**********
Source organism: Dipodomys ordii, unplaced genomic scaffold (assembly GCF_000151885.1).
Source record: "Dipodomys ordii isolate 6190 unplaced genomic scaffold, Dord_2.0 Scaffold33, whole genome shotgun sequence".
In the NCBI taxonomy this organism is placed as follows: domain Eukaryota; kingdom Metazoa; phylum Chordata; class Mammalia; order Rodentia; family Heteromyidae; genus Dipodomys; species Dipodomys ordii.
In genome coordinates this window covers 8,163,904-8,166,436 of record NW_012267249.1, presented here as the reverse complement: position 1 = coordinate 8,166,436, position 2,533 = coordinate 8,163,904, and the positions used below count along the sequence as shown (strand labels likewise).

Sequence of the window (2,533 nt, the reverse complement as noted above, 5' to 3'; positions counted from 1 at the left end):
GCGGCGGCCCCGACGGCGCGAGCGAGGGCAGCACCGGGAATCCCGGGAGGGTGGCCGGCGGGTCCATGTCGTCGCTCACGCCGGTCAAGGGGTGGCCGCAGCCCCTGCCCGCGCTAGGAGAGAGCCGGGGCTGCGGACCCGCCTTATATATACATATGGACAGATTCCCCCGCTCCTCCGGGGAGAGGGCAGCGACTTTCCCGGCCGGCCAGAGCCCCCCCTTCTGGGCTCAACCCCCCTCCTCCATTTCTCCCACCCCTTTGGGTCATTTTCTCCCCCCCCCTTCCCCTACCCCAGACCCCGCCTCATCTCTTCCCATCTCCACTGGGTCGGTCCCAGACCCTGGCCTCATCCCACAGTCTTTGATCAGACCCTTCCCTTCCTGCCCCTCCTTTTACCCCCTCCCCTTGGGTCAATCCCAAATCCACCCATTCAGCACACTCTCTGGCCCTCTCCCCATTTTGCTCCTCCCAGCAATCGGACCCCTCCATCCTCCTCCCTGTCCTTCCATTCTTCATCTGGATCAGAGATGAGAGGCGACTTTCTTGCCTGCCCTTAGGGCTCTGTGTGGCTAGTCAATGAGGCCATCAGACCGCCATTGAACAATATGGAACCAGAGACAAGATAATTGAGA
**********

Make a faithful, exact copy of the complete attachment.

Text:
Source organism: Dipodomys ordii, unplaced genomic scaffold (assembly GCF_000151885.1).
Source record: "Dipodomys ordii isolate 6190 unplaced genomic scaffold, Dord_2.0 Scaffold33, whole genome shotgun sequence".
In the NCBI taxonomy this organism is placed as follows: domain Eukaryota; kingdom Metazoa; phylum Chordata; class Mammalia; order Rodentia; family Heteromyidae; genus Dipodomys; species Dipodomys ordii.
In genome coordinates this window covers 8,163,904-8,166,436 of record NW_012267249.1, presented here as the reverse complement: position 1 = coordinate 8,166,436, position 2,533 = coordinate 8,163,904, and the positions used below count along the sequence as shown (strand labels likewise).

Sequence of the window (2,533 nt, the reverse complement as noted above, 5' to 3'; positions counted from 1 at the left end):
GCGGCGGCCCCGACGGCGCGAGCGAGGGCAGCACCGGGAATCCCGGGAGGGTGGCCGGCGGGTCCATGTCGTCGCTCACGCCGGTCAAGGGGTGGCCGCAGCCCCTGCCCGCGCTAGGAGAGAGCCGGGGCTGCGGACCCGCCTTATATATACATATGGACAGATTCCCCCGCTCCTCCGGGGAGAGGGCAGCGACTTTCCCGGCCGGCCAGAGCCCCCCCTTCTGGGCTCAACCCCCCTCCTCCATTTCTCCCACCCCTTTGGGTCATTTTCTCCCCCCCCCTTCCCCTACCCCAGACCCCGCCTCATCTCTTCCCATCTCCACTGGGTCGGTCCCAGACCCTGGCCTCATCCCACAGTCTTTGATCAGACCCTTCCCTTCCTGCCCCTCCTTTTACCCCCTCCCCTTGGGTCAATCCCAAATCCACCCATTCAGCACACTCTCTGGCCCTCTCCCCATTTTGCTCCTCCCAGCAATCGGACCCCTCCATCCTCCTCCCTGTCCTTCCATTCTTCATCTGGATCAGAGATGAGAGGCGACTTTCTTGCCTGCCCTTAGGGCTCTGTGTGGCTAGTCAATGAGGCCATCAGACCGCCATTGAACAATATGGAACCAGAGACAAGATAATTGAGA